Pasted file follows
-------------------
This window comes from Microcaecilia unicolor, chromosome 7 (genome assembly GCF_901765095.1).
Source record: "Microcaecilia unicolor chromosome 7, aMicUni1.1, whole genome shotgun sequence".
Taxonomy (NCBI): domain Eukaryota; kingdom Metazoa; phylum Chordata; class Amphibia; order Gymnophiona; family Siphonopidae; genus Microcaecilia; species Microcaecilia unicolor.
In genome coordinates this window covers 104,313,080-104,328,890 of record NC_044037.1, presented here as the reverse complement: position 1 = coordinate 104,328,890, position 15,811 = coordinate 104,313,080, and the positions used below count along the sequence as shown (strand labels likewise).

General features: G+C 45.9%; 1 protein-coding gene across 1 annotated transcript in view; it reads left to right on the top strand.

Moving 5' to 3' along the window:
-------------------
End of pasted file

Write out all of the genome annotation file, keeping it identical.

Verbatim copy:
This window comes from Microcaecilia unicolor, chromosome 7 (genome assembly GCF_901765095.1).
Source record: "Microcaecilia unicolor chromosome 7, aMicUni1.1, whole genome shotgun sequence".
Taxonomy (NCBI): domain Eukaryota; kingdom Metazoa; phylum Chordata; class Amphibia; order Gymnophiona; family Siphonopidae; genus Microcaecilia; species Microcaecilia unicolor.
In genome coordinates this window covers 104,313,080-104,328,890 of record NC_044037.1, presented here as the reverse complement: position 1 = coordinate 104,328,890, position 15,811 = coordinate 104,313,080, and the positions used below count along the sequence as shown (strand labels likewise).

General features: G+C 45.9%; 1 protein-coding gene across 1 annotated transcript in view; it reads left to right on the top strand.

Moving 5' to 3' along the window: